Thirty minutes into a tour of the Hobbiton Movie Set, most of the tourists in my group were cooing over the tiny houses or Peter Jackson’s terrifying attention-to-detail on the New Zealand farm property.
But after stumbling into the (out-of-bounds) vegetable patch, I was transfixed by one thought: this is a miniature village I can get behind. Never mind million-dollar mortgages and Ikea kitchens: give me a Hobbit hole and I’ll be happy.
My reasoning wasn’t just because the Matamata farm film set boasts probably my favourite pub in the world, The Green Dragon, but because of the humble, quietly sustainable feel to the village. Big lollipop doors were surrounded by flower boxes, trailing mint, rosemary, strawberries and nasturtiums. In front of each hole, tiny vegetable patches were packed with bounty, even wrapped under the mists of winter. Props artfully laid beside each house suggested what each hobbit contributed to the community: whether fisherman, woodcutter, artist or town drunk. Each hobbit was clearly a master in their trade, quietly adding to the prosperity of the utopian village.
“What happens to the vegetables?” I call out to my tour guide, eyeing up some enormous Hobbiton pumpkins.
“The gardeners take them home,” she says, after telling me off for wandering from the group.
An hour later, nursing a Hobbiton stout in front of The Green Dragon, I sat watching the same gardeners wheel dirt up and down the hillside, while ducks flew low over the foggy artificial lake.
‘If only Hobbiton were real!’ I wished for the hundredth time.
And then I began to think practically. If the goal isn’t to work slavishly for decades to pay off a million-dollar mortgage in the inner suburbs, then what is it? Is the simple and sustainable life of Hobbiton actually obtainable, or just another (more extreme) romanticisation of country living?
So I began to investigate.
A Simpler Way
Over 2,500 kilometres away in the Gunai district of Gippsland in regional Victoria, there’s some real-life magic happening. Six tiny houses, one on wheels, dot the bucolic woods and waters of Wurruk’an ecovillage and permaculture farm. Sure, the houses aren’t burrowed into any hillsides, but they’re striking enough as is.
Established two years ago as a demonstration site for simpler living in the face of global crises, the small Wurruk’an community was also filmed for a documentary released last month, A Simpler Way: Crisis As Opportunity (watch it free here). In addition to the tiny homes and yurt currently on the property, the community also runs workshops in alternative house-building: from Superadobe (sand bags stuffed with dirt) to Earthships (off-grid recycled houses) and cob cabins (mud huts).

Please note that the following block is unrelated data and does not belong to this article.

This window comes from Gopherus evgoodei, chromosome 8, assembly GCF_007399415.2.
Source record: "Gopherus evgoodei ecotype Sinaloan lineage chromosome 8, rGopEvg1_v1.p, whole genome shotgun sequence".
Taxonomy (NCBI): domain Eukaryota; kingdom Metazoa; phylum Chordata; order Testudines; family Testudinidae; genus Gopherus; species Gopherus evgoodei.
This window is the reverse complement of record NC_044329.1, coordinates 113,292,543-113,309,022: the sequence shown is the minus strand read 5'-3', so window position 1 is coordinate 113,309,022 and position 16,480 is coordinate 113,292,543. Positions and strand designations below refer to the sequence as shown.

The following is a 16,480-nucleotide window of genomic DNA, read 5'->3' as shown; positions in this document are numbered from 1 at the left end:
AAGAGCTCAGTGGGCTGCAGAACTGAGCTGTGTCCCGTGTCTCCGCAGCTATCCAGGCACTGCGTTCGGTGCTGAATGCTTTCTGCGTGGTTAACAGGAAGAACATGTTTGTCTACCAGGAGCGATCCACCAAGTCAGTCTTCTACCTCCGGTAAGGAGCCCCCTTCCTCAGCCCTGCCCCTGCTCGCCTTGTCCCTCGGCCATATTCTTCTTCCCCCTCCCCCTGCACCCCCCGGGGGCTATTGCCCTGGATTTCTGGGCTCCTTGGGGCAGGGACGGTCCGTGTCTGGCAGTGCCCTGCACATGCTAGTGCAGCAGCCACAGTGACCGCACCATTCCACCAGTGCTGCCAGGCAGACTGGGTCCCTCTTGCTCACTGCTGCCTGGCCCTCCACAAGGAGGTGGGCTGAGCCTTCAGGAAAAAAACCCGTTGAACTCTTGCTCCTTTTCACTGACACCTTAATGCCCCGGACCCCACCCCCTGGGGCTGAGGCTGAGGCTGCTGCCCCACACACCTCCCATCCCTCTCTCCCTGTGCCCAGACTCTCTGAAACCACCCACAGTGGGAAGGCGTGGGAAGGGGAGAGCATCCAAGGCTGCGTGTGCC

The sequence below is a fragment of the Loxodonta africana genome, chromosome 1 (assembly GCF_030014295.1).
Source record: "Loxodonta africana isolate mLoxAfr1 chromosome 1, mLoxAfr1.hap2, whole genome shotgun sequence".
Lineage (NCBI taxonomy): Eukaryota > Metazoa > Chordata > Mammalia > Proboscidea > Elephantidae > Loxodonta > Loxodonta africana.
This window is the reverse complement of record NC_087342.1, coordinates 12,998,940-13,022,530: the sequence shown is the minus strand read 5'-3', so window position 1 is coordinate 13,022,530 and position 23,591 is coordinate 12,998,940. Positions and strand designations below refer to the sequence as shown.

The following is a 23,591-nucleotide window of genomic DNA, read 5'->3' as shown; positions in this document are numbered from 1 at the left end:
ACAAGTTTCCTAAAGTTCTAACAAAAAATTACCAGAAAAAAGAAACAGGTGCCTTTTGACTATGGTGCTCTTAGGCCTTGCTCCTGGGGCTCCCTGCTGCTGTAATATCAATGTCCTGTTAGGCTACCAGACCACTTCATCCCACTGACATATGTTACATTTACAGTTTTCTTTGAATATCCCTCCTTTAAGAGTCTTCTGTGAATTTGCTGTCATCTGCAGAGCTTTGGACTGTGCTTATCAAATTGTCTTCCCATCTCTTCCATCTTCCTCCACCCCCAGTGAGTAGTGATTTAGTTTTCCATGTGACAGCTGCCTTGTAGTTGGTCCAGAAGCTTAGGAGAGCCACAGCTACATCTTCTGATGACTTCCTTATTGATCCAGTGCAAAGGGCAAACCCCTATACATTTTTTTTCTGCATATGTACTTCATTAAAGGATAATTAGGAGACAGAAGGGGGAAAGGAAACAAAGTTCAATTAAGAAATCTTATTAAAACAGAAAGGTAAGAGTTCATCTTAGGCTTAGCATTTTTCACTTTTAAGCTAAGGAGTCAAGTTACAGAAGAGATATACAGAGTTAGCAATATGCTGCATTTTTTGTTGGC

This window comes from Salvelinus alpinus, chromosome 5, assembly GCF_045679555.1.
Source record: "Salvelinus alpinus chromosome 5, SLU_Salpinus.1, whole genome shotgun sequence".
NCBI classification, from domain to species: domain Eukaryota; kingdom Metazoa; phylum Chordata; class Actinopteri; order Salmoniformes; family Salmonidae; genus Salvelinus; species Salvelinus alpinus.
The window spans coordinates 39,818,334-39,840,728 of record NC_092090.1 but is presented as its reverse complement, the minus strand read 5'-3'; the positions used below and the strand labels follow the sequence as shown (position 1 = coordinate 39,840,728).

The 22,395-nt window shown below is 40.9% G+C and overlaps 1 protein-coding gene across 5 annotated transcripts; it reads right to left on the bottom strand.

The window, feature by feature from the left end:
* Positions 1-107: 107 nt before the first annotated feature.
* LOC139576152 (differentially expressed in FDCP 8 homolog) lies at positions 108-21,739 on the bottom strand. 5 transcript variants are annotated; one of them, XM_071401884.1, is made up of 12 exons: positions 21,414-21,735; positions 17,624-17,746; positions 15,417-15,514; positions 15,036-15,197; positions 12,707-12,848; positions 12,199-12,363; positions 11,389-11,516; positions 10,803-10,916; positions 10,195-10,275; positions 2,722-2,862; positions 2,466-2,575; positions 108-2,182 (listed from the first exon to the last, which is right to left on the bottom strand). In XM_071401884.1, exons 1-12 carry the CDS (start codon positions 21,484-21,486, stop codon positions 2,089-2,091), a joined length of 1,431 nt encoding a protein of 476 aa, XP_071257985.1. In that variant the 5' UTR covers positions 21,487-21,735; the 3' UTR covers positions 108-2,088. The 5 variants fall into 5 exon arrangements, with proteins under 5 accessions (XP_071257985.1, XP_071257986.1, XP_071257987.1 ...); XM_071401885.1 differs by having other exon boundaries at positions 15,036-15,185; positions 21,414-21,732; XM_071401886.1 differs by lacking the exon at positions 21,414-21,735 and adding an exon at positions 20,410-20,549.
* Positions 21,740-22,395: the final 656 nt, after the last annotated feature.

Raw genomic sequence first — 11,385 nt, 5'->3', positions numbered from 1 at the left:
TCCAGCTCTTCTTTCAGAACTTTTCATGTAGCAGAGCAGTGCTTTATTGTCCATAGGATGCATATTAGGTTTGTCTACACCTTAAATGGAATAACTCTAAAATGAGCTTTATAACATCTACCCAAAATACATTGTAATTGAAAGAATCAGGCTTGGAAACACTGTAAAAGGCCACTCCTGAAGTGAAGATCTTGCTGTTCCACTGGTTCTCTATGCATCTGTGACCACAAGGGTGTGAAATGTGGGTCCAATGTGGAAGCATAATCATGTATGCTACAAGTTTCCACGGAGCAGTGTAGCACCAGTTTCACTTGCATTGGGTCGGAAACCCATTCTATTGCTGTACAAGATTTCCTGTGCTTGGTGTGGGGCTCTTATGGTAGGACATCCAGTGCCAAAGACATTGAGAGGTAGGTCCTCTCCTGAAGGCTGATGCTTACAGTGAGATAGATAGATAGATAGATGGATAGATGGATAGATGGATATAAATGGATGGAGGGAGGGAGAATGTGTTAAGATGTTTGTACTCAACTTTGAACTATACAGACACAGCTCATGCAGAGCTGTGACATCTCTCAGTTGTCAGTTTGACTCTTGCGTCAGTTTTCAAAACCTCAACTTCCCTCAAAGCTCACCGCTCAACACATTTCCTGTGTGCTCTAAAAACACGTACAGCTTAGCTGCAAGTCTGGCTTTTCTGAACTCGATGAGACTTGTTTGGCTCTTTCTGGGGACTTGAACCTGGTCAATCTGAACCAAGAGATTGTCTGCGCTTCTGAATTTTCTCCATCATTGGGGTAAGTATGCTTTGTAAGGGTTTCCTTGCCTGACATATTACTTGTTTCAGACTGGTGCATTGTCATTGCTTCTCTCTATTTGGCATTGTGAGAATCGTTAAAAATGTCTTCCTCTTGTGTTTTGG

While Wurruk’an is experimenting with modern alternative technologies and renewable energy, their desire for simple living is by no means a new one, as anyone who has watched The Good Life or the very excellent River Cottage will know. Unique to Wurruk’an, however, is an emphasis on proving that “flourishing lives don’t have to cost the Earth”. Bring in the tiny houses.
Wurruk’an and Simplicity Institute co-founder Dr. Samuel Alexander, who also works as a research fellow at the University of Melbourne, says the tiny house movement is a good example of creative thinking provoked by global crises – in this case, the housing problem.
“I love the idea of people reinventing the nomad lifestyle in such a way that they don’t have to get locked into a mortgage,” says Alexander, whose research examines degrowth and post-growth economics, sustainable consumption and transition strategies. “They don’t [even] necessarily have to get locked into place: depending on their time in life, and where the work is and where their passions lie, they can move around as need be.”
Tiny houses can be built for anything from $400 to over $15,000, depending on how many amenities or solar panels you require, but Alexander says even the more expensive ones “are a hell of a lot cheaper than the $600,000 [needed] to buy a crappy villa in the suburbs of Melbourne”.